The occasional, often ill-considered thoughts of a Roman Catholic permanent deacon who is ever grateful to God for his existence. Despite the strangeness we encounter in this life, all the suffering we witness and endure, being is good, so good I am sometimes unable to contain my joy. Deo gratias!


Wednesday, February 29, 2012

Homily: Wednesday 1st Week of Lent

Readings: Jon 3:1-10; Ps 51; Lk 11:29-32
       

The one question I'm asked most often about this Gospel passage is, "What is the sign of Jonah?"

Jesus actually speaks of two signs of Jonah in the gospels, once in Matthew 12 where He explicitly assigns it to His Resurrection: "For as Jonah was three days and three nights in the belly of the whale, so the Son of Man will be three days and three nights in the heart of the earth" [Mt 12:40]

But in today's passage from Luke, Jesus never even mentions His Resurrection or Jonah's whale. Instead He says: "Just as Jonah became a sign to the Ninevites, so will the Son of Man be to this generation...At the judgment the men of Nineveh will arise with this generation and condemn it, because at the preaching of Jonah they repented, and there is something greater than Jonah here" [Lk 11:30,32]

The sign seems clear: Jonah preached to the Ninevites that their city would be destroyed in 40 days. But, led by their king, the Ninevites repented, fasted and prayed, and God turned back His intent to destroy them. Here the sign of Jonah becomes a blunt “Repent or die!”

It would seem, then, that Jesus is warning His listeners to repent and believe the Good News, to put faith in His words and live. Otherwise they will suffer a great punishment.

But let's look at it from a deeper level. Nineveh was the capital of Assyria, the hated enemy of Israel, and so Jonah didn’t relish the idea of preaching to the Ninevites. If the Ninevites rejected him, they would likely kill him. But if they listened and repented, God would forgive them, they would prosper, and probably overrun Israel.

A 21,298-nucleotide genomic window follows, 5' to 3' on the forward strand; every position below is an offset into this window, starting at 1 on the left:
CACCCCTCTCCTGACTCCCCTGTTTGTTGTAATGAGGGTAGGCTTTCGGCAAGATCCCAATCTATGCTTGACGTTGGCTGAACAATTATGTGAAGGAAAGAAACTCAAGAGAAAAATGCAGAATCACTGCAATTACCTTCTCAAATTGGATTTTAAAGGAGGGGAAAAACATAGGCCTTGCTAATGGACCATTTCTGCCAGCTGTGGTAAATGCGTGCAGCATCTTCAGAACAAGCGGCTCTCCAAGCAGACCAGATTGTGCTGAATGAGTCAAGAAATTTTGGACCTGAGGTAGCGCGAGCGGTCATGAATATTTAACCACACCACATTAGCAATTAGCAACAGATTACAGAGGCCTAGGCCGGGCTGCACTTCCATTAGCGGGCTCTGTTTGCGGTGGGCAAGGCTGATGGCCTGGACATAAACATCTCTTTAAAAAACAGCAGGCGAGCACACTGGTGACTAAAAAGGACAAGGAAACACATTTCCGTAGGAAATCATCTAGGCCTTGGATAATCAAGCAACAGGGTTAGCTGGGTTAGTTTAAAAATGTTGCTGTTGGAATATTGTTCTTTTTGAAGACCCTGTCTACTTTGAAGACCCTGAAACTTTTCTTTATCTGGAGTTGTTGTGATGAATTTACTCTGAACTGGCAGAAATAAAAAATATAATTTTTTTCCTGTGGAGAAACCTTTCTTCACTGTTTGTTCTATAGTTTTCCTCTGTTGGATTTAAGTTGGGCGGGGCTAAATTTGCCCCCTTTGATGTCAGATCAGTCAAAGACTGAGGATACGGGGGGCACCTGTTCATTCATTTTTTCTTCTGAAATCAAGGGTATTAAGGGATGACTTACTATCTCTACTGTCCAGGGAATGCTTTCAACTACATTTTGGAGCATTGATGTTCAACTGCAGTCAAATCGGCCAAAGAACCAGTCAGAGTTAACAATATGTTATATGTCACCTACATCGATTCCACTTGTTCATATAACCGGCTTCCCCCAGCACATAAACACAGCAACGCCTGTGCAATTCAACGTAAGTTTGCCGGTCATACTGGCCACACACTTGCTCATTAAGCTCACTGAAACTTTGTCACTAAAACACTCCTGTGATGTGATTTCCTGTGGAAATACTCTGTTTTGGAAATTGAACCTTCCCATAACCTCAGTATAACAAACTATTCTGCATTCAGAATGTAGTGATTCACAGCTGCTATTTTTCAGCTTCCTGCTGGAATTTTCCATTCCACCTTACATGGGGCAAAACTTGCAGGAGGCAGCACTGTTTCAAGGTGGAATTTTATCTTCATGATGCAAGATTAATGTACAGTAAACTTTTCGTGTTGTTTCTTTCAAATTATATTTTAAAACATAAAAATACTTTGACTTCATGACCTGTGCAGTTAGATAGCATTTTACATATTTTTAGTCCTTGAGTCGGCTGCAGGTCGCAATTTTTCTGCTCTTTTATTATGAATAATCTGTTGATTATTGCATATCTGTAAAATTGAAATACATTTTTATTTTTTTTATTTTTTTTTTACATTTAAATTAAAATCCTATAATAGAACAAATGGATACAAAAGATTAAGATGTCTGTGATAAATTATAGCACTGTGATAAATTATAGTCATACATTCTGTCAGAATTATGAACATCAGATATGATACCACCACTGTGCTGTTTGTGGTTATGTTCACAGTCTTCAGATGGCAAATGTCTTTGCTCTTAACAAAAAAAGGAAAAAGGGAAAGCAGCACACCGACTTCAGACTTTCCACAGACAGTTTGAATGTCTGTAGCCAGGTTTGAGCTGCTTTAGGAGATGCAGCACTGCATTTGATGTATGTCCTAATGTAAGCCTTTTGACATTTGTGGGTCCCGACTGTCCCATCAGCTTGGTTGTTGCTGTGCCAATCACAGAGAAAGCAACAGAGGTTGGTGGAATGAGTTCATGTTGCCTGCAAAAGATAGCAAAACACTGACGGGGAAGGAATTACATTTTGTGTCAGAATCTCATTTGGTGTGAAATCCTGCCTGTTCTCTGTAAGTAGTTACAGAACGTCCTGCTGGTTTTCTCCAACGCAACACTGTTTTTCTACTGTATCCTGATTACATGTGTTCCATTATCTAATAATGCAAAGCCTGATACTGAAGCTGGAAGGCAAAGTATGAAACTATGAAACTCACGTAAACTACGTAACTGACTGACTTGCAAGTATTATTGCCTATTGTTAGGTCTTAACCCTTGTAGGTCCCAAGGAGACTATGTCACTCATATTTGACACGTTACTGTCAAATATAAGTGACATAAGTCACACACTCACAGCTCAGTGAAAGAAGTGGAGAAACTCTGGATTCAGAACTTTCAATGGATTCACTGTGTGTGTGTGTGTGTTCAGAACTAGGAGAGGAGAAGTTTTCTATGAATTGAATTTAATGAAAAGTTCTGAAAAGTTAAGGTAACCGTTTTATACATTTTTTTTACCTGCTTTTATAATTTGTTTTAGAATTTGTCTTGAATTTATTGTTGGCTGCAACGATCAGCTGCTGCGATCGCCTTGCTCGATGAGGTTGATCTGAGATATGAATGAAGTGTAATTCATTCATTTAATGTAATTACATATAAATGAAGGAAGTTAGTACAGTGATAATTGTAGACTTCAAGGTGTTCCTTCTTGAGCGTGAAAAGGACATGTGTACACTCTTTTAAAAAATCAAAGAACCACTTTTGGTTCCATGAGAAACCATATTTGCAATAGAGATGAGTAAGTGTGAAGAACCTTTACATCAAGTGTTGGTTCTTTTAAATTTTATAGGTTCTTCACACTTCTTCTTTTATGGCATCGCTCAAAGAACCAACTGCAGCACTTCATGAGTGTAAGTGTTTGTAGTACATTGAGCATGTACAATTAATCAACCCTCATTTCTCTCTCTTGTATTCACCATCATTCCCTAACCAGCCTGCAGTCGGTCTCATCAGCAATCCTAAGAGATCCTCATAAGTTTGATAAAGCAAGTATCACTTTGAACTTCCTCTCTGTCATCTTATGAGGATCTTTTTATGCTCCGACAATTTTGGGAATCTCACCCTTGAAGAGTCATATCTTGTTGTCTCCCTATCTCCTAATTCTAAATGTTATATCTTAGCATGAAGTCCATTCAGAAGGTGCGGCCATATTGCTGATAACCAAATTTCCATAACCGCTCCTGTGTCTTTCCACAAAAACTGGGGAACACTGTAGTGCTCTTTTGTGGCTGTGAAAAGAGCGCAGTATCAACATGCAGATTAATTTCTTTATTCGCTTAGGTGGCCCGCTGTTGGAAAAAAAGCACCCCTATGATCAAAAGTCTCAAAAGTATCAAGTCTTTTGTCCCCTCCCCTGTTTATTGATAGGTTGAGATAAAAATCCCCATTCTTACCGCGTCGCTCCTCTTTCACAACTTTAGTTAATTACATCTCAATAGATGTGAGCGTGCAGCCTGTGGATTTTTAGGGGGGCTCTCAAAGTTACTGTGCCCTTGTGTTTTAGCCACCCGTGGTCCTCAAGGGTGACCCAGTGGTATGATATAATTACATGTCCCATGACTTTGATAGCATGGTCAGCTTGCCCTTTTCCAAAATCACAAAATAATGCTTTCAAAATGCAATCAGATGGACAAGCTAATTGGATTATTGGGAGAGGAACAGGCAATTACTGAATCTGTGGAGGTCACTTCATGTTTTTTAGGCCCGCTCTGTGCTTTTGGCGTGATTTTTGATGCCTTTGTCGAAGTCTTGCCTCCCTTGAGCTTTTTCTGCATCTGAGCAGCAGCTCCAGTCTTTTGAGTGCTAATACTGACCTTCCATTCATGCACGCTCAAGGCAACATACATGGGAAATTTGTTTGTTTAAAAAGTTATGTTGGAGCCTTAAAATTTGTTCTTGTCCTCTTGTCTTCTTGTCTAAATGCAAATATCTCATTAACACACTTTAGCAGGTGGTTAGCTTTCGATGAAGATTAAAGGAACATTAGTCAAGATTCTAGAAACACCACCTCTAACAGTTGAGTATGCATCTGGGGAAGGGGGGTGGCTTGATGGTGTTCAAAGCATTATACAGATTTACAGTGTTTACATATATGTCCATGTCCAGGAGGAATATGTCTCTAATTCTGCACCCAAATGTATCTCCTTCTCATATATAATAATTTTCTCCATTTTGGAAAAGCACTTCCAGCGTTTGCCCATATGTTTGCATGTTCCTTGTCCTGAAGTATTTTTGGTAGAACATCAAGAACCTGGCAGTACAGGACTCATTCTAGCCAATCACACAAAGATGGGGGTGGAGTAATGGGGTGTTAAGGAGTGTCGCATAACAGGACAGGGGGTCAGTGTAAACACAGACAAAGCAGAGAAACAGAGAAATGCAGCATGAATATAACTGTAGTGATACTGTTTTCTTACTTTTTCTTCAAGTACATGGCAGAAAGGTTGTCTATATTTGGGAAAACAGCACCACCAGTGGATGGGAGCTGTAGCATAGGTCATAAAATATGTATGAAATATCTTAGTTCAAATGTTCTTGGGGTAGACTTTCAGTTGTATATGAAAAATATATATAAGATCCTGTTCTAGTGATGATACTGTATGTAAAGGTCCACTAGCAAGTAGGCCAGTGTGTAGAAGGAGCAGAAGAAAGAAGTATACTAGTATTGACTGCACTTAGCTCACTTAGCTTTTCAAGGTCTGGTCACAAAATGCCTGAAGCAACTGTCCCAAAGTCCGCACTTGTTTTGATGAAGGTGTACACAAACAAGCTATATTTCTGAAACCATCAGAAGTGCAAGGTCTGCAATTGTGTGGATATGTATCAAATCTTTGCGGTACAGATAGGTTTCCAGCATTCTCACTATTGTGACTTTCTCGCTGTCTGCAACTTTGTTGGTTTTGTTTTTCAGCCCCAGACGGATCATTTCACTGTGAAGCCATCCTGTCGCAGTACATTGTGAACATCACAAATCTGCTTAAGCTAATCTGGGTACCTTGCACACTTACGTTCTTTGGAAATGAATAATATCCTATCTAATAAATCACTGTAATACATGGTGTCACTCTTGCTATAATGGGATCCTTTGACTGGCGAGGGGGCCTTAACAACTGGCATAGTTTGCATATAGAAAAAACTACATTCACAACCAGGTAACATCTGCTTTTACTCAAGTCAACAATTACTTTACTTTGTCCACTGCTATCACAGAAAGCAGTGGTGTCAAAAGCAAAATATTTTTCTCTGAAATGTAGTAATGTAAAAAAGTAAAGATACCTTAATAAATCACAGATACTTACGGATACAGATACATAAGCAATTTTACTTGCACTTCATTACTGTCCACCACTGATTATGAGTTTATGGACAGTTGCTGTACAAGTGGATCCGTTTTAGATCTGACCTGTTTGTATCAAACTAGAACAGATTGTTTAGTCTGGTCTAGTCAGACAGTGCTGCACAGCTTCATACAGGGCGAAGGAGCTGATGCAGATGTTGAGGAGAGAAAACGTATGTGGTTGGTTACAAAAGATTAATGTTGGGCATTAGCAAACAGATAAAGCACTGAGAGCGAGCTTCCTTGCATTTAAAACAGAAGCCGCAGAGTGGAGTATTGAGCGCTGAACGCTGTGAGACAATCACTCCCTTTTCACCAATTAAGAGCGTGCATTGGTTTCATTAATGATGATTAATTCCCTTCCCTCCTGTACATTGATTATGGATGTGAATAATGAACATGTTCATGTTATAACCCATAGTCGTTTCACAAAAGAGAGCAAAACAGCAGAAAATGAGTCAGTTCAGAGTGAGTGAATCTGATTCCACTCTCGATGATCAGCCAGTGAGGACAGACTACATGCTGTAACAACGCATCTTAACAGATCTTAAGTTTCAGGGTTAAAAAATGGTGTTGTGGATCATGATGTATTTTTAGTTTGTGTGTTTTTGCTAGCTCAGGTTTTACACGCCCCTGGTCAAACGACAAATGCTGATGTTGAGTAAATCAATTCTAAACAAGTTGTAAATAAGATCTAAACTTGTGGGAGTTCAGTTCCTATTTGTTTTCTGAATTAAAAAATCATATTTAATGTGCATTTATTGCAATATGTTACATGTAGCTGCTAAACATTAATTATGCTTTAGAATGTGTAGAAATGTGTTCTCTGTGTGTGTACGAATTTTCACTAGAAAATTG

Of course, the latter is what actually happened. God strengthened Assyria, a people that didn't know Him, and used them to punish Israel for its sins. It happened just as Isaiah had prophesied: "Assyria, the rod of my anger, in whose hand is the club of my wrath! I send him against a godless nation (Israel), I dispatch him against a people who anger me" [Is 10:5-6]

Jesus is telling the Jews of His time to repent and believe in the Gospel or He will give it to the Gentiles. As He told the disciples later, Therefore I tell you that the kingdom of God will be taken away from you and given to a people who will produce its fruit. And sure enough, the punishment occurred when the Romans destroyed Jerusalem in 70 A.D.

What about us today? With so many Christians rejecting the Gospel of life and accepting what Pope John Paul II called the culture of death, we are in great need of repentance.

In Europe, the cradle of Christendom, the faith has almost disappeared from public and private life, a fact reflected in the low birth rates of nominal Christians. Could it be, we are engaged in our own self-destruction? Like the chosen people, will we be left with only a remnant of the faithful, a remnant that will be called to repent and evangelize the world to ensure God's promise to us is kept?

Is this also the sign of Jonah, a sign for today? You and I must decide.

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